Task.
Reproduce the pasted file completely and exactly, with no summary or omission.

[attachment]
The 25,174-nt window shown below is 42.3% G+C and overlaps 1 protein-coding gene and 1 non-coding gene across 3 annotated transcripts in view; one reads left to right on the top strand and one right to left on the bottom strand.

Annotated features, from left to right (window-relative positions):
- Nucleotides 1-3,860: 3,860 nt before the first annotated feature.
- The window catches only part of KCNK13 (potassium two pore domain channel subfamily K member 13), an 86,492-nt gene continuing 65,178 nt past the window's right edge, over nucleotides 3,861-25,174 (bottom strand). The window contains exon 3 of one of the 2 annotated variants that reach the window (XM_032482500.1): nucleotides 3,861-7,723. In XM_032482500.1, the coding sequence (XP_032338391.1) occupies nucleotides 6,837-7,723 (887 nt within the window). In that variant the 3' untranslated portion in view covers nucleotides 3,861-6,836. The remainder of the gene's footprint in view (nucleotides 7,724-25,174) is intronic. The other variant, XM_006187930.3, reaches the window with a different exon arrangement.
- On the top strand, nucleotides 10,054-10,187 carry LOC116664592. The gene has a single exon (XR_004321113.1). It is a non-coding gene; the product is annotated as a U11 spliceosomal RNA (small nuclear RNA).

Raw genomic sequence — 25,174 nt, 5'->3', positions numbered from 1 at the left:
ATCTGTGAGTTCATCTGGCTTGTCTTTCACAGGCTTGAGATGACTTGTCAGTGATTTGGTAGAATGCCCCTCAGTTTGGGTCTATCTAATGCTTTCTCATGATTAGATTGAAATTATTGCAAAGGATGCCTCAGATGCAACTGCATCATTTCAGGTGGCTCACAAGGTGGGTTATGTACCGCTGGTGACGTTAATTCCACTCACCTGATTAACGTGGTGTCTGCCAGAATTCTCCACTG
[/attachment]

The 25,174-nt window shown below is 42.3% G+C and overlaps 1 protein-coding gene and 1 non-coding gene across 3 annotated transcripts in view; one reads left to right on the top strand and one right to left on the bottom strand.

Annotated features, from left to right (window-relative positions):
- Nucleotides 1-3,860: 3,860 nt before the first annotated feature.
- The window catches only part of KCNK13 (potassium two pore domain channel subfamily K member 13), an 86,492-nt gene continuing 65,178 nt past the window's right edge, over nucleotides 3,861-25,174 (bottom strand). The window contains exon 3 of one of the 2 annotated variants that reach the window (XM_032482500.1): nucleotides 3,861-7,723. In XM_032482500.1, the coding sequence (XP_032338391.1) occupies nucleotides 6,837-7,723 (887 nt within the window). In that variant the 3' untranslated portion in view covers nucleotides 3,861-6,836. The remainder of the gene's footprint in view (nucleotides 7,724-25,174) is intronic. The other variant, XM_006187930.3, reaches the window with a different exon arrangement.
- On the top strand, nucleotides 10,054-10,187 carry LOC116664592. The gene has a single exon (XR_004321113.1). It is a non-coding gene; the product is annotated as a U11 spliceosomal RNA (small nuclear RNA).

Raw genomic sequence — 25,174 nt, 5'->3', positions numbered from 1 at the left:
ATCTGTGAGTTCATCTGGCTTGTCTTTCACAGGCTTGAGATGACTTGTCAGTGATTTGGTAGAATGCCCCTCAGTTTGGGTCTATCTAATGCTTTCTCATGATTAGATTGAAATTATTGCAAAGGATGCCTCAGATGCAACTGCATCATTTCAGGTGGCTCACAAGGTGGGTTATGTACCGCTGGTGACGTTAATTCCACTCACCTGATTAACGTGGTGTCTGCCAGAATTCTCCACTG